Megaupload founder Kim Dotcom and his pals Mathias Ortmann, Finn Batato, and Bram van der Kolk, will have to wait a little while longer to have their day in court after their New Zealand extradition hearing was delayed to March 2013. The court hearing had been originally scheduled to take place on August 6, but thanks to a number of legal complications, not the least of which include the US’ handling of the entire situation, the date was pushed back longer than Dotcom would’ve liked.
After hearing of the decision to postpone the extradition hearing, Dotcom took to Twitter to once again lambast the US, accusing them of “dirty delay tactics”.
Dotcom, who is out on bail, has been accused by the US government for conspiring to commit large-scale copyright infringement from his Megaupload business. In addition, the Megaupload creator has also been accused of conspiracy to commit racketeering and money laundering. Earlier this year, the US Department of Justice and the Federal Bureau of Investigation even went and perform an armed raid on Dotcom’s estate in Auckland, New Zealand, seizing over $500 million in assets.
But the raid has become a subject of contention in the country with a High Court judge even getting into the picture by invalidating the FBI’s warrants and declaring the raid illegal, saying that the warrants used were “too broad and general”.
Dotcom has denied any wrongdoing and saying that the site was a legitimate site for sharing files – a cloud storage website, as Dotcom’s lawyer, Ira Rothken describes it.
Despite the delay, Rothken also assured everyone that Dotcom is ready to face the allegations, determined to clear his name and put the light the US government’s lack of competency in how they’ve handled the case.
“Dotcom is looking forward to his day in court, to present his side of the story,” Rothken says.
UK public on the side of Richard O’Dwyer; calls on Theresa May to help out
Meanwhile, another US target, 24-year old Richard O’Dwyer, is getting some strong support from the British public after a survey done by YouGov showed an overwhelming majority opposing the US’ extradition case against the student from Sheffield.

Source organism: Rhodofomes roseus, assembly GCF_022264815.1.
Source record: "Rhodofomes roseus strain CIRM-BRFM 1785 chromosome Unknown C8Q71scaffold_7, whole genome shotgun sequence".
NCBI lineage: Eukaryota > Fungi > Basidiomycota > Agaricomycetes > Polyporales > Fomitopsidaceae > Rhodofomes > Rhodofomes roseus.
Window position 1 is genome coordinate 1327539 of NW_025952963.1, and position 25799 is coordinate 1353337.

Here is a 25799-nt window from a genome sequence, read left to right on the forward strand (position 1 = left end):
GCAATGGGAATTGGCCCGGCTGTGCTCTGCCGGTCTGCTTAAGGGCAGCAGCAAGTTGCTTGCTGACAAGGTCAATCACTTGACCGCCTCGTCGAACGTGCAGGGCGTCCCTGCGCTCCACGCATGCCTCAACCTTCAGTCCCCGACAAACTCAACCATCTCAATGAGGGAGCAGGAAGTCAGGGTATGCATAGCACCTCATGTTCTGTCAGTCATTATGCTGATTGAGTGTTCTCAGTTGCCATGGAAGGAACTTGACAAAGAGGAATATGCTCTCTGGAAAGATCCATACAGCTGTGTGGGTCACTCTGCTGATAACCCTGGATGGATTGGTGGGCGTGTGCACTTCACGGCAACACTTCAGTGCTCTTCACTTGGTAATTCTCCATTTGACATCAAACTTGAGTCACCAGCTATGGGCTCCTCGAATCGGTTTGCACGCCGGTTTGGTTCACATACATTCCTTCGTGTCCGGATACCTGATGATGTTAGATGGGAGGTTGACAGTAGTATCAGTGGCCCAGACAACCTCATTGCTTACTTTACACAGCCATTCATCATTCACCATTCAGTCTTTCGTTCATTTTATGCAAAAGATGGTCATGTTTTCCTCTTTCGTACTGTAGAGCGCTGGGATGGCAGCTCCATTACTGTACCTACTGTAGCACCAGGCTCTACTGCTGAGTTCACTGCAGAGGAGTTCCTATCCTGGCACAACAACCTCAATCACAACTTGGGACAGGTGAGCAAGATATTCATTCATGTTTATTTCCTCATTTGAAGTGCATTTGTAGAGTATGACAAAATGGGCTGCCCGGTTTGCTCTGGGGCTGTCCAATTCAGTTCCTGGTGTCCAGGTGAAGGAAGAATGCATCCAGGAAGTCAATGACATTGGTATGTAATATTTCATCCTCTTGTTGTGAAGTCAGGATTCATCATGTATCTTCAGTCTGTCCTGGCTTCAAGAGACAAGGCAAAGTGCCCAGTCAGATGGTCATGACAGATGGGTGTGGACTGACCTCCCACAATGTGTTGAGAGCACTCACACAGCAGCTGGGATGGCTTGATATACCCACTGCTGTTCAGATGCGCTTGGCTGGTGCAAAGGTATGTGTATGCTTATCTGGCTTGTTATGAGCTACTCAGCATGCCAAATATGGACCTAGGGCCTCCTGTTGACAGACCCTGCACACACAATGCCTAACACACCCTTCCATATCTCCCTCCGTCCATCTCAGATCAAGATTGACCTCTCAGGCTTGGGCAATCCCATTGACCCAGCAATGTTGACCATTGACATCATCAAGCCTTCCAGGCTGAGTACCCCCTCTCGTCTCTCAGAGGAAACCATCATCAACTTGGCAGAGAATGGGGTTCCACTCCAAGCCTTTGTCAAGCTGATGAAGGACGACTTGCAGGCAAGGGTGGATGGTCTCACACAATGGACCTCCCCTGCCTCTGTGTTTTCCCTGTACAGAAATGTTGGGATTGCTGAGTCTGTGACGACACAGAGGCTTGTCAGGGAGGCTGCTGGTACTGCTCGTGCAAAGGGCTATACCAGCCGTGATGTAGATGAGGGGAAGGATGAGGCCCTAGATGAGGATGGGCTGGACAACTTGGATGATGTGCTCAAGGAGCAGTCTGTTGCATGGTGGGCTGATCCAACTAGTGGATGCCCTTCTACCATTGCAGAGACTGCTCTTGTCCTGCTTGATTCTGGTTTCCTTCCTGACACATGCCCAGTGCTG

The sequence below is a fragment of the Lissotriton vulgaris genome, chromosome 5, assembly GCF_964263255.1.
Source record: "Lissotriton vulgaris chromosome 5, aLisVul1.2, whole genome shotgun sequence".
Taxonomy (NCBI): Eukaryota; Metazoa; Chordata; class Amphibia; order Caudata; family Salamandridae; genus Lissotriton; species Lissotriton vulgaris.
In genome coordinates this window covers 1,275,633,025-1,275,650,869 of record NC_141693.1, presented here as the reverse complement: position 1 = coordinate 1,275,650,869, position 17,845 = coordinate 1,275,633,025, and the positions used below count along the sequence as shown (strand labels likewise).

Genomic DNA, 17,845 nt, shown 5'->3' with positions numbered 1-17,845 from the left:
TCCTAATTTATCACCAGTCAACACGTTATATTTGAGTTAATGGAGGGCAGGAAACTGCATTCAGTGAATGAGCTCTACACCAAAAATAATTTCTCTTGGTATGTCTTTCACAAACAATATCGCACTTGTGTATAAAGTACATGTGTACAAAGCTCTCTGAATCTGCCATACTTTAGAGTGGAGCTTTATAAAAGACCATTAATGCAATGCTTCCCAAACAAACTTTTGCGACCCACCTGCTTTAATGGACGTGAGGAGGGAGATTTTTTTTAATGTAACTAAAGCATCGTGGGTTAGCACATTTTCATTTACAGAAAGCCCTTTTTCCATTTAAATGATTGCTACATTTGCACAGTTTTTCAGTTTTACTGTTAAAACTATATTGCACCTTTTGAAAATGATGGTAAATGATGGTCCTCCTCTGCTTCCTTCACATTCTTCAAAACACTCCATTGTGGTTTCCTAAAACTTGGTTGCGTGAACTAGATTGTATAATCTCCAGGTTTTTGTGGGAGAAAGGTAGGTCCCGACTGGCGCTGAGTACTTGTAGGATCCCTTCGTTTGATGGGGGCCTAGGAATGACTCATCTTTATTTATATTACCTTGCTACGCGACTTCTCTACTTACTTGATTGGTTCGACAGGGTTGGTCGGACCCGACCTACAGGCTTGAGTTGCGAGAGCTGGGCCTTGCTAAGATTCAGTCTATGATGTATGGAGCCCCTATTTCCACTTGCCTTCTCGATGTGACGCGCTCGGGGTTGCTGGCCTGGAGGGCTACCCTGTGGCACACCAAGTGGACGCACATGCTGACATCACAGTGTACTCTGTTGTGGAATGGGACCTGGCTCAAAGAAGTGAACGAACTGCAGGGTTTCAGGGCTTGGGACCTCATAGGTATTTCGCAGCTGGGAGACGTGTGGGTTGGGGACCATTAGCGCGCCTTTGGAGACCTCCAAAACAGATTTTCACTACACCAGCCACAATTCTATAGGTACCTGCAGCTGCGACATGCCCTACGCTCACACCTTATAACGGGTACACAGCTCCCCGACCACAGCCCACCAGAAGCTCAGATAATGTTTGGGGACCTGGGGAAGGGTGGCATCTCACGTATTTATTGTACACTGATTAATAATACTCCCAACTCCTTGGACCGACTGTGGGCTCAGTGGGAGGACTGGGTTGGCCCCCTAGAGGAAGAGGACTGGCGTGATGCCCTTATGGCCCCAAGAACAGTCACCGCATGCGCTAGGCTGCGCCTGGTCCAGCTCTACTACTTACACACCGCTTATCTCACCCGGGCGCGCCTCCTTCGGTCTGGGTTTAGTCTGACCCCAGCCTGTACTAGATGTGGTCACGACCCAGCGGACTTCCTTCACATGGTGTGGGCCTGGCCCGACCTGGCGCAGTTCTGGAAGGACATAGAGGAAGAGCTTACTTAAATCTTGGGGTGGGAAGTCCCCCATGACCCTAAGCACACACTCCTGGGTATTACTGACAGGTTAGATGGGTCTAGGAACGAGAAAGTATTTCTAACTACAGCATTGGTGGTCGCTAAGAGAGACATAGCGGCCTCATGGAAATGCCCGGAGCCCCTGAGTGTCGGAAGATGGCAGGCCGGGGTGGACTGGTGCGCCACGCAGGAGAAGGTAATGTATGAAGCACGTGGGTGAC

O’Dwyer is facing up to 10 years in prison in America on charges of copyright infringement, despite the fact that his own country hasn’t pursed any legal action against him. The results of the survey showed that only 9% of the British public believe that O’Dwyer should answer face trial in the US. On the flip side, 46% have voiced their opposition in having him prosecuted in the first place while another 26% believe that he should be tried in the UK.
A sizable contingent of individuals, led by no less than Wikipedia founder Jimmy Wales, have voiced their opposition of the extradition, even calling into action Theresa May, the home secretary who has statuary power to stop the extradition, to take action and hear the side of O’Dwyer and his family.
“The home secretary continues to ignore hundreds of thousands of citizens, the UK tech community, business leaders, celebrities and MPs from all parties on this issue,” Wales said to the Guardian.
“She should be very clear that we are not going to go away and new supporters are joining the campaign all the time. I urge her to meet with myself and Richard’s mother, Julia, as soon as possible.”
Julia Dywer, Richard’s mother, also appealed to May to have the “good grace to respond to this campaign”.
“I had hoped that as an elected representative in a country that holds values of freedom so dear, she would have made some sort of response. I could lose my son for 10 years to a US prison for something that isn’t even a crime in the UK.”